Wednesday, October 7, 2015         


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Some people in the world are just dying to vote

By Cynthia Oi


Maybe he had a hot brunch date.

Maybe he sensed that halftime of the UH football game on TV was counting down fast.

Or maybe he had to go to the bathroom, which would account for his hopping from one black-rubber-slippered-foot to another behind me at the polling station Saturday.

"Eh, eh," he called to a poll worker, waving his ballot. "I mark this arready. Why I gotta wait?"

The poll guy, faint smile and bland tone suggesting he'd explained the process more than once, said that ballots had to be fed into the counting machine. Good thing, too, he said, because if a voter made an error, the machine would say so and the voter would get a do-over.

"Ainokea," said antsy pants. "If wrong, wrong."

His restlessness was causing a ruckus in the school cafeteria where a couple of dozen other voters -- including two people with canes, one with a walker, two others assisted by younger people -- waited their turn in line.

For the sake of calm, I offered to let him cut in front of me. When the man ahead of me, prompted by an elbow from his teenager daughter, made the same offer, antsy pants got shame.

"No, I wait," he mumbled.

Driving home, I wondered why antsy had made the effort to vote, then didn't seem to care whether his ballot would count.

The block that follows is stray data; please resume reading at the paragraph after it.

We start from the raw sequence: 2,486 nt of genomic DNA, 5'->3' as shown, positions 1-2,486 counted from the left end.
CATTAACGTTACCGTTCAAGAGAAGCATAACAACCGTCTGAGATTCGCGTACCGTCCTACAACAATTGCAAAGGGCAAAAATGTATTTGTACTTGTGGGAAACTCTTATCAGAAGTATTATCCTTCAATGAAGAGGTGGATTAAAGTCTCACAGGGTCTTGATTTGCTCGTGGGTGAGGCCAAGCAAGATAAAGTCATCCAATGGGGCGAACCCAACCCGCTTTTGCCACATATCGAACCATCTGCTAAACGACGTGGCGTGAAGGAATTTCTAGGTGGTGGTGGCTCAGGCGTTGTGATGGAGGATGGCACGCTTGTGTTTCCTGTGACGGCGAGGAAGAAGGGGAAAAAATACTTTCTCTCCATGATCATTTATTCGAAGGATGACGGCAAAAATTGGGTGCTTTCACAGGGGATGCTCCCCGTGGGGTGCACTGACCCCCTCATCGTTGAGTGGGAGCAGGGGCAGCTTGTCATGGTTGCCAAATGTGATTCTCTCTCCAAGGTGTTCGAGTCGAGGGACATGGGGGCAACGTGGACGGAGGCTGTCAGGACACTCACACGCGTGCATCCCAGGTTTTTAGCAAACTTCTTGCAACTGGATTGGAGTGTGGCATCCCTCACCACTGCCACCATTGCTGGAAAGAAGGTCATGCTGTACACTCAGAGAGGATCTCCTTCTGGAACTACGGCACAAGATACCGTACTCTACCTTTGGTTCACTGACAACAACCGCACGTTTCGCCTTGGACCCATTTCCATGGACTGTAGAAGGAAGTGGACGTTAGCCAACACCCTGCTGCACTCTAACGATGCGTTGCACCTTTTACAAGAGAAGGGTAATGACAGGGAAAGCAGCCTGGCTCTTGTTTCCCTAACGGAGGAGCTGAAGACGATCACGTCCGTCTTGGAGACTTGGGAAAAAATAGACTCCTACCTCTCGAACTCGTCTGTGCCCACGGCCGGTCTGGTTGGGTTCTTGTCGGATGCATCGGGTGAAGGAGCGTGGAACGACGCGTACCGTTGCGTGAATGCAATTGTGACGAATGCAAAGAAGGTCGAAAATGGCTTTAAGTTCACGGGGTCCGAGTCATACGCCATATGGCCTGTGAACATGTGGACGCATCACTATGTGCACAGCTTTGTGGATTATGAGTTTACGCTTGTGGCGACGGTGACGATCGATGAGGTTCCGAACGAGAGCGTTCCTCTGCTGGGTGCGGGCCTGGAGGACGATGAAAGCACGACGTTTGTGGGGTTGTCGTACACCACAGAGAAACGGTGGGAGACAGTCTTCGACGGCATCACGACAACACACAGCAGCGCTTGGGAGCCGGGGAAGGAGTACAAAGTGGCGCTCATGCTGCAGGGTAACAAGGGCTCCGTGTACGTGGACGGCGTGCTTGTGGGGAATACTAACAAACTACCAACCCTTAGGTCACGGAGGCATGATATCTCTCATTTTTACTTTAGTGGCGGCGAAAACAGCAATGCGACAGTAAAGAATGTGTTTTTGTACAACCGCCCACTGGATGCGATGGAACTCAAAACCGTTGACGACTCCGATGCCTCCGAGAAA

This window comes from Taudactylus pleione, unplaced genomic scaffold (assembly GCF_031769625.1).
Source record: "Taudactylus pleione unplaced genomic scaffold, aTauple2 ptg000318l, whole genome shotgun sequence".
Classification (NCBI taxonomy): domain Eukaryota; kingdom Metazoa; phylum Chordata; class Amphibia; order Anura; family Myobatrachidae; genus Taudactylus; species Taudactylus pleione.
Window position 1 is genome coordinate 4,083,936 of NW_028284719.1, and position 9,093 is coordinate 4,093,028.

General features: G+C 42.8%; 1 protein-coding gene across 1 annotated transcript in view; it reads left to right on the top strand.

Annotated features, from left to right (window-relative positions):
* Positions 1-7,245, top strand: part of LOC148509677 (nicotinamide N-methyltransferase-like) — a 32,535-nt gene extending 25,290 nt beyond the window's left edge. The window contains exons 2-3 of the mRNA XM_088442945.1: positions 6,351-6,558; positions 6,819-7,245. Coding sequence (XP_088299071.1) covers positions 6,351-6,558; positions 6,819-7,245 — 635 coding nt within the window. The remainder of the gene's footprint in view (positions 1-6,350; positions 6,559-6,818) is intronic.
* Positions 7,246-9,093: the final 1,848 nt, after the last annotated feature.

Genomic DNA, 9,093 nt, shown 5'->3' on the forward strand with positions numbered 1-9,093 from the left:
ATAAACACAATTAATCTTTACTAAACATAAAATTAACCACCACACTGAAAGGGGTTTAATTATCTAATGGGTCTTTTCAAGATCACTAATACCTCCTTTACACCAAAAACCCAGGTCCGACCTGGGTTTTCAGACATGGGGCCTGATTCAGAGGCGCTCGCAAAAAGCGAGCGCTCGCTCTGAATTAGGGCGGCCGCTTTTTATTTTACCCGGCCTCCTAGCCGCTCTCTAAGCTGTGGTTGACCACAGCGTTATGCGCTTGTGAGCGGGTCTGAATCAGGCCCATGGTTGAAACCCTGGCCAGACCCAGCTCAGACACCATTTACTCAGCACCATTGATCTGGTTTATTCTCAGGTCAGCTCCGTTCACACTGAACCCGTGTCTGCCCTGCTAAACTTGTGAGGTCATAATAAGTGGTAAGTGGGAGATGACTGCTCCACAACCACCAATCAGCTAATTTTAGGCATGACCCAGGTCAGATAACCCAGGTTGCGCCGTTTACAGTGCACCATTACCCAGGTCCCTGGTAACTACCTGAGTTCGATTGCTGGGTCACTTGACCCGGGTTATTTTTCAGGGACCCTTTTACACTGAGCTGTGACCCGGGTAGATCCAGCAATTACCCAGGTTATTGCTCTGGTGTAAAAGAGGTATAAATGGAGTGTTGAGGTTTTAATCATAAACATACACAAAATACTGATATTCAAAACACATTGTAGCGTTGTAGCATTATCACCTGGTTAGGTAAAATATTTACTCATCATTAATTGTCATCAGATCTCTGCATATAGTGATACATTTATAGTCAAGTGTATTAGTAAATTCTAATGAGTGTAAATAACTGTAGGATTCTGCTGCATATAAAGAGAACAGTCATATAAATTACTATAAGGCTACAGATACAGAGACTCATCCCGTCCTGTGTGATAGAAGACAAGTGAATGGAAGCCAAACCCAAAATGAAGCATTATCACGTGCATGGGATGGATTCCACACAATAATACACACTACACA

Still, he deserved credit for fulfilling his civic duty, unlike more than half of the registered voters of these fair islands.

Maybe they had chores, those continual rounds of grocery-shopping, laundry, weeding and lawn-mowing that swamp the weekends.

Maybe their workweeks extended through Saturdays with part-time jobs or backlogs to catch up on in the office.

Or maybe after hard Monday-to-Friday slogs, the greater need was to go beach, play with the kids or just lie down.

But let's give them credit, too; at least they registered.

The reasons not to vote were much different that same Saturday in Afghanistan's parliamentary elections, among them, the possibility of dying by grenade, rocket attack, gunfire or beating.

Low turnout was also influenced by the prospect of fraud. Fake registration cards, ballot stuffing, vote buying and other "irregularities," as monitoring organizations bureaucratically describe them, are unremarkable in Afghan elections.

Even after votes are tallied, which won't be complete for another couple of weeks, who won or lost might not make a difference. The country's leaders don't worry much about changing government policy unilaterally or ignoring their constitution when their purposes dictate.

All the same, they should get credit for at least having elections.

A Kaneohe-based Marine, First Lt. Scott J. Fleming from Marietta, Ga., was in Helmand province when he was struck in the neck by small-arms fire and killed. He and his unit were providing security for the parliamentary elections.

That was on Friday, the day before more than half of Hawaii's registered voters didn't go to the polls.

There's something not quite right about that.

Cynthia Oi can be reached at

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